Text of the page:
Elytron. With moderately elevated sutural, discal, humeral and lateral costae; colour varying from purple to brown, with dark spots and bands particularly developed on apical half, on lateral declivity and above humeral callus; residual tomentose marking noticeable only along lateral declivity; both humeral and apical calluses pronounced; apical margin smoothly rounded, bearing a short proximal spine; crescent to horseshoe punctures on all interstrial surfaces, with very short yellow setae scattered throughout but becoming longer on lateral and apical declivities (Figs 1B, 4).

Pygidium. Triangular and remarkably convex; black to dark green, without any tomentum; with dense layered to wrinkled sculpture throughout and short yellow setae at centre, becoming much longer on apico-lateral margins.

Legs. Slender and elongate, with apical tarsal segments hypertrophic; protibia effectively bidentate, with third tooth obsolete and well-developed longitudinal grooves, with sparse short yellow setae, becoming longer and denser on inner margin; meso- and metatibia with longer and denser yellow setae, with striolate surfaces and mid spine on outer carina, distal margin bi- and tridentate respectively; spurs slender and sharply pointed, twice as long in metatibia than in mesotibia (Fig. 1B).

Ventral surface. Shiny dark brown to green; exhibiting small and sparse crescent sculpture throughout surface; with long and dense yellow setae throughout surface, except on metasternum, metafemora and abdominal sternites; mesometasternal lobe very round and broadly expanded anteriorly; abdominal sternites with visible concavity at centre.

Aedeagus. Parameres with blunt apex in both lateral and dorsal view (Fig. 3C); dorsal lobes narrower than ventral lobes and sharply constricted at mid length, then expanded again at apex; apex broad with sinuations and small sutural projections at centre (Fig. 3C–D).

Derivatio nominis. The name L. isimangaliso sp. n. reflects its known distribution range, which, with the exception of the southern locality of Lake Nhlabane, falls entirely within the iSimangaliso Wetland Park, South Africa’s first UNESCO World Heritage Site.

Figure 3. 

Dorsal (A) and lateral (B) views of aedeagal parameres of Lamellothyrea descarpentriesi (Marracuene, Mozambique); dorsal (C) and lateral (D) views of same for Lamellothyrea isimangaliso sp. n. (St Lucia, South Africa).

Figure 4. 

Lamellothyrea isimangaliso sp. n. in its natural habitat at St Lucia Estuary (Photo: Lynette Clennell, March 2009).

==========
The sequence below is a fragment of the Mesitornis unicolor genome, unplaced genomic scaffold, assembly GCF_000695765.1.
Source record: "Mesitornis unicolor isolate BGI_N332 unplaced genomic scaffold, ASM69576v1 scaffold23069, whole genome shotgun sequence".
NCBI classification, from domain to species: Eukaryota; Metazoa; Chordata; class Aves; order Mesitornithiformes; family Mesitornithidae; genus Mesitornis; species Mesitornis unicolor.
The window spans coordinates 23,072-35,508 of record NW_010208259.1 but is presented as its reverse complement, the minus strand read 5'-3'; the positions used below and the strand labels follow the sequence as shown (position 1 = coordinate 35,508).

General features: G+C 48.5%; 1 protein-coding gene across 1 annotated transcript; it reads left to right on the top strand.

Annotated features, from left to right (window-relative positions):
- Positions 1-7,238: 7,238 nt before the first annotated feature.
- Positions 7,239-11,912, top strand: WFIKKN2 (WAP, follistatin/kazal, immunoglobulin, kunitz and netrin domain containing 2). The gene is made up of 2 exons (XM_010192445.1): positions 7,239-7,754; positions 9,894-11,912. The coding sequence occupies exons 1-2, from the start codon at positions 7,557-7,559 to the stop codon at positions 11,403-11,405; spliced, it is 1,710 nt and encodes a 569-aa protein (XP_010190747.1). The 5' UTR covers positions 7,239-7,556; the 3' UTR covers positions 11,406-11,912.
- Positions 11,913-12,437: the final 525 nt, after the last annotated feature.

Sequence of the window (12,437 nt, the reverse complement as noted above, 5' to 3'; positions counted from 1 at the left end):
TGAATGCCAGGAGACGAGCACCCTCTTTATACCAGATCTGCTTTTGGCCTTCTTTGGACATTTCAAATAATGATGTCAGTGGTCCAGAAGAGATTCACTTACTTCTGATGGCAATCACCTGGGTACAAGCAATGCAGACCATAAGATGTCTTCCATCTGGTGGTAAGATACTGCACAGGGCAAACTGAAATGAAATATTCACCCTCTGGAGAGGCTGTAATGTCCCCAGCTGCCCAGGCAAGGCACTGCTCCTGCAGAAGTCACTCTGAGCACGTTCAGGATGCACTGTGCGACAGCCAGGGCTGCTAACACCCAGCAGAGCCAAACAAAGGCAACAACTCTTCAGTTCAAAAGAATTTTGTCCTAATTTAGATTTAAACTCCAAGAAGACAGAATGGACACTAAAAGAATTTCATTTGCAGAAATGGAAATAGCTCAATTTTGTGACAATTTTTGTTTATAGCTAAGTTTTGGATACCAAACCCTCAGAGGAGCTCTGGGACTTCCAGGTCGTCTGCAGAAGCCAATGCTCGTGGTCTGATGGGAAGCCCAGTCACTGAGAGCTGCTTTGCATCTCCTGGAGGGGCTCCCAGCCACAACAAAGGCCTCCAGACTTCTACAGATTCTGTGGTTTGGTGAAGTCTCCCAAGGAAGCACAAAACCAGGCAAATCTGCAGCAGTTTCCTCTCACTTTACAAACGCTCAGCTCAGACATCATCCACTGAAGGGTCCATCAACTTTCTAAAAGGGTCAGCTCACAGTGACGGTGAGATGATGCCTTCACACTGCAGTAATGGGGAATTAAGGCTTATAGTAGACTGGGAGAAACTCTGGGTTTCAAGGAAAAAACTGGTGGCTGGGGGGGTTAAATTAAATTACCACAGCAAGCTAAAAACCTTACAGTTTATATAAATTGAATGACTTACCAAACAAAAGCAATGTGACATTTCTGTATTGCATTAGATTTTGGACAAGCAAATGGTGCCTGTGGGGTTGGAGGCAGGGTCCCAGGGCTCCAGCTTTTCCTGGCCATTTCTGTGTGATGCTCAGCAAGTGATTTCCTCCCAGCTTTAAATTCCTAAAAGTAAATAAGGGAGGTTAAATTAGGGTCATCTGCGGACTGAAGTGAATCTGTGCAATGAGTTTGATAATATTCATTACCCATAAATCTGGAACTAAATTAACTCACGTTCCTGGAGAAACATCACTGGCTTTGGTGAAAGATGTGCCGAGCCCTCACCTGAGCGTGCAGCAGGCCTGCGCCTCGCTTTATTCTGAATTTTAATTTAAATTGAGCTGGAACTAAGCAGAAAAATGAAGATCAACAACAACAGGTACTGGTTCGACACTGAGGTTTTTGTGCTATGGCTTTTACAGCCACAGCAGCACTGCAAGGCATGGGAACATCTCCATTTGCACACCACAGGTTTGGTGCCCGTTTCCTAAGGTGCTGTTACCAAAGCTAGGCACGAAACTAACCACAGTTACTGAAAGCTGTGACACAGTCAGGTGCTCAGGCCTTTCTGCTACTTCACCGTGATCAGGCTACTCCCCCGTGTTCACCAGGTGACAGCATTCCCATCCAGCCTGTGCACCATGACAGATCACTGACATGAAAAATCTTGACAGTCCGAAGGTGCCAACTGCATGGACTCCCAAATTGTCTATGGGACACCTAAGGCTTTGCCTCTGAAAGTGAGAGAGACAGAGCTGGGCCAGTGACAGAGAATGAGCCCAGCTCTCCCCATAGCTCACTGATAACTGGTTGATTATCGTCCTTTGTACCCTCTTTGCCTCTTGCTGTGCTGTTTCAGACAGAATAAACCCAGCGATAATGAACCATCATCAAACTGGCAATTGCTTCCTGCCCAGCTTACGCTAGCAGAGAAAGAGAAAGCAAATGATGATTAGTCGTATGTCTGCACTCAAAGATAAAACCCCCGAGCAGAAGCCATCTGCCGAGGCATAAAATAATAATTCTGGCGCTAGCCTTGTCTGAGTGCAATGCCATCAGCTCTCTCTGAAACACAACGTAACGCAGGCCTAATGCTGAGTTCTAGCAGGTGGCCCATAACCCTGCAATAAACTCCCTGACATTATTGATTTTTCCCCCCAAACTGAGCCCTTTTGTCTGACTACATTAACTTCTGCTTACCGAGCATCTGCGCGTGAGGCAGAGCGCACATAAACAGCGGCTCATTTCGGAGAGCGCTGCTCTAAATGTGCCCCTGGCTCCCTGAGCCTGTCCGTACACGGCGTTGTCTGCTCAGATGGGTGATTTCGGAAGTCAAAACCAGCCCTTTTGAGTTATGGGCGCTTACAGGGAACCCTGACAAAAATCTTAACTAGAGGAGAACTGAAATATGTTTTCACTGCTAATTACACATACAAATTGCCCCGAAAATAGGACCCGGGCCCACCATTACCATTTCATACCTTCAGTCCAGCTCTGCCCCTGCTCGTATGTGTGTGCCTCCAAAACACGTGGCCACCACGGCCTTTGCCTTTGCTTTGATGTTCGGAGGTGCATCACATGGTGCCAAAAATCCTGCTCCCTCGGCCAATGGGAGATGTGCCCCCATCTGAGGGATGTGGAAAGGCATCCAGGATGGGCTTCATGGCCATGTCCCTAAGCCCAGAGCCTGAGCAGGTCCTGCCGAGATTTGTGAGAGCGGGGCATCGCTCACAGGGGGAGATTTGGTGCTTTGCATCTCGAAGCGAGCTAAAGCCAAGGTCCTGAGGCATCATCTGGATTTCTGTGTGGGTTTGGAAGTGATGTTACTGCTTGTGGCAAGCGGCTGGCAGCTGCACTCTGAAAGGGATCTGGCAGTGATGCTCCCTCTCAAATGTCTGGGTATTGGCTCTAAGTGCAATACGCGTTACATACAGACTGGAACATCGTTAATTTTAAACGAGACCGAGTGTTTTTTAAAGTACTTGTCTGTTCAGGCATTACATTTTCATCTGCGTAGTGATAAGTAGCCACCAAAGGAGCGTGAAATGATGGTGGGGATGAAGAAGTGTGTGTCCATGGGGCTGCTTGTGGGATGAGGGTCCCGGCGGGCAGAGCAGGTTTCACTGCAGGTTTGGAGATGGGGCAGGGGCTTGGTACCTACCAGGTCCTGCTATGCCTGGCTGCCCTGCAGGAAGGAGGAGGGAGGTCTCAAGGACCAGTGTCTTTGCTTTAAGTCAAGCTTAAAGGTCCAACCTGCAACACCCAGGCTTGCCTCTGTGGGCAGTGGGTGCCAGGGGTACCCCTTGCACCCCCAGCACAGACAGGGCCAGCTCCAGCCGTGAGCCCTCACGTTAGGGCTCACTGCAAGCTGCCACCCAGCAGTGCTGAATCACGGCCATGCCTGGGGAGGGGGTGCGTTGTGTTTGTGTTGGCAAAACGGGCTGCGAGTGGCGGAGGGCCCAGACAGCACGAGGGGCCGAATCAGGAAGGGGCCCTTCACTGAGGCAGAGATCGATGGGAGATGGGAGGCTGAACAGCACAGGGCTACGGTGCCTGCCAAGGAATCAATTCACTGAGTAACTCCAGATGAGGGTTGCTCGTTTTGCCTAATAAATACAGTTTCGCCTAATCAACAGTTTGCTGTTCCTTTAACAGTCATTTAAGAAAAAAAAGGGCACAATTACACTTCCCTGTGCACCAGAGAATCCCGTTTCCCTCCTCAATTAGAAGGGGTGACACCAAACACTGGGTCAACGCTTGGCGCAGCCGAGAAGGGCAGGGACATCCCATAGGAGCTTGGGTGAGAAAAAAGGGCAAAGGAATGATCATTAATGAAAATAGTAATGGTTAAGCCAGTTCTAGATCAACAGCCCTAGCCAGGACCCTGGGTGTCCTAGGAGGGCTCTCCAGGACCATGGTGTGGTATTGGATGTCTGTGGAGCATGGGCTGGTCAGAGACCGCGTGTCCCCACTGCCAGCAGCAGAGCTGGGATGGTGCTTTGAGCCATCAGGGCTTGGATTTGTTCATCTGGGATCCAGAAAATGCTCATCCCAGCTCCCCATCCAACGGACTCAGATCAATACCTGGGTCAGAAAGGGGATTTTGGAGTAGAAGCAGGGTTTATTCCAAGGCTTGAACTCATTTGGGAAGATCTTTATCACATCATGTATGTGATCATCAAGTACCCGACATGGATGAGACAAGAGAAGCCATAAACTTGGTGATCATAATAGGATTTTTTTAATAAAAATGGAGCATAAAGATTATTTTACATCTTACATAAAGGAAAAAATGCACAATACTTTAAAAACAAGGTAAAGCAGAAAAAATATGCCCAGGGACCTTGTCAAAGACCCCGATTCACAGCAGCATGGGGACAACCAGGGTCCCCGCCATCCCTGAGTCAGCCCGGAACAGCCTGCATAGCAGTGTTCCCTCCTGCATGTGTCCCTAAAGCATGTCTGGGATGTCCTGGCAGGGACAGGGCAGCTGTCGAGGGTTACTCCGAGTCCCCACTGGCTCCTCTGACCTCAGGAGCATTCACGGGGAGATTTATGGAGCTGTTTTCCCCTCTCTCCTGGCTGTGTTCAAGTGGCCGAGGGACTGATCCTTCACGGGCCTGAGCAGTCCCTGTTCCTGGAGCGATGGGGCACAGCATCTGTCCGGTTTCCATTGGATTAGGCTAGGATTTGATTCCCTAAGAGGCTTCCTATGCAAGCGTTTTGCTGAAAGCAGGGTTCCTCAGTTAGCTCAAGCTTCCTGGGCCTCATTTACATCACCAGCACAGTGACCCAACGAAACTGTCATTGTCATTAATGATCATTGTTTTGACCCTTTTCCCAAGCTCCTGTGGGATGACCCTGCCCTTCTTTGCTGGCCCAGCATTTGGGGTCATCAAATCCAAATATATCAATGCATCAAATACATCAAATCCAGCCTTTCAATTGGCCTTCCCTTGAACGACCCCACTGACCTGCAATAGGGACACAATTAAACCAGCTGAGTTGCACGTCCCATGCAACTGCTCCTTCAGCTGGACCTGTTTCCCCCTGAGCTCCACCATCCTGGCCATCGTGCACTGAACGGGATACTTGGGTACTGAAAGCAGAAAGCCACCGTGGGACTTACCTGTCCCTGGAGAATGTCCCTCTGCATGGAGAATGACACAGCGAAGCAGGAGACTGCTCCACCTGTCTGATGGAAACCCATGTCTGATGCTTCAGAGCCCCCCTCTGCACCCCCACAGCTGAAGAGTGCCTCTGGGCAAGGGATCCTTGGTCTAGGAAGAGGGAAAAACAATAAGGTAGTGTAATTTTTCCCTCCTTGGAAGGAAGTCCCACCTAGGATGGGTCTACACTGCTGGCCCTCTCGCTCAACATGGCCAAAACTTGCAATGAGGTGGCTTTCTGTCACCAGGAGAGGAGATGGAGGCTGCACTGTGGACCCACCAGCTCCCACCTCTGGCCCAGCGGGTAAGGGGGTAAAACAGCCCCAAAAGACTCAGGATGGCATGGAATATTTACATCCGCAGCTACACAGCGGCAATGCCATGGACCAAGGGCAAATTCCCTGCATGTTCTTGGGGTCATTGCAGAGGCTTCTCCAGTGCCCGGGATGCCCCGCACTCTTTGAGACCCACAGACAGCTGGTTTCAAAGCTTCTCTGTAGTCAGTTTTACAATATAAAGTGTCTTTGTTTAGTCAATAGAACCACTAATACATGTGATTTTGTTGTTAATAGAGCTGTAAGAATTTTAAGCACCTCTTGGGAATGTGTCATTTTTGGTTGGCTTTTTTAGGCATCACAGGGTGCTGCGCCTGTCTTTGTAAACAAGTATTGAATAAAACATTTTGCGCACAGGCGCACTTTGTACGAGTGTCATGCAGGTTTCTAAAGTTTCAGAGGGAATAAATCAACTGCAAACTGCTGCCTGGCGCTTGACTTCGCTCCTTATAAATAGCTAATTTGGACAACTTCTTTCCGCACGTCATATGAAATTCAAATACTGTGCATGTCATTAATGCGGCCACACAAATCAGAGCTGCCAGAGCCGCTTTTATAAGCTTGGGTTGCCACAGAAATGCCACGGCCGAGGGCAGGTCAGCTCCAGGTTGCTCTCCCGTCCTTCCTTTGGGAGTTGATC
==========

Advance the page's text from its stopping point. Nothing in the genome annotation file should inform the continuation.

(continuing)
Description of female

There is little sexual dimorphism in this species. The main difference lies in the female exhibiting a tridentate and more enlarged protibia than the male. The general body shape of the female also appears more globose than that of the male, particularly at the level of the abdominal sternites, which bulge out quite significantly to impart a convex shape. The length of the antennal clubs is slightly shorter than in the male. Finally, the female metatibial spurs are more blunt, concave and laterally expanded, assuming the shape of a typical fossorial organ used to burrow into the dune sand (Fig. 3B).

Distribution

The species appears to be virtually restricted to the coastal dune forest of the iSimangaliso Wetland Park. The only known record outside the Park is from Lake Nhlabane, which is located about 10 km southeast of its southern boundary.

Conservation status

Although there are indications that coastal dune mining maybe negatively impacting the population of L. isimangaliso at the southernmost end of its distribution range, there are currently no threats to the species, as its habitat within the iSimangaliso Wetland Park is entirely under statutory protection. The Park was proclaimed as South Africa’s first UNESCO World Heritage Site in 1999, and is particularly recognised for its exceptional biodiversity and as a center of endemism (Porter 2013).

Biology

Although its larval stages remain unknown, L. isimangaliso is a typical coastal forest dweller. The period of adult activity mirrors the pattern of rainfall in the region, with a bimodal distribution and peaks in November-December and February-March. Both sexes have been repeatedly observed feeding on flowers and fruits of dune waterberry trees, Sizygium cordatum and have occasionally been trapped using aerial devices baited with fermenting fruits (Combrink and Kyle 2006).

Remarks

Within the type series, the size ranges as follows: ♂ length 20.1–21.4 mm, width 11.0–11.4 mm (n = 21); ♀ length 21.2–21.8 mm, width 11.3–12.0 mm (n = 11).

There is substantial variability in the background colouration of the numerous specimens of L. isimangaliso sp. n. examined, ranging from light-brown to purple and dark-green. The velutinous purple sheen is, however, the most dominant chromatic form in both sexes. The residual tomentose spots on the elytral and pronotal margins are always poorly noticeable and can virtually disappear completely in some specimens. The vittate pronotum seems to be a consistent feature, but the longitudinal bands range in colour from black to dark-green and even brown. The pygidial background colour is invariably dark green, but occasionally it exhibits residual tomentum near the basal margin.

Type material examined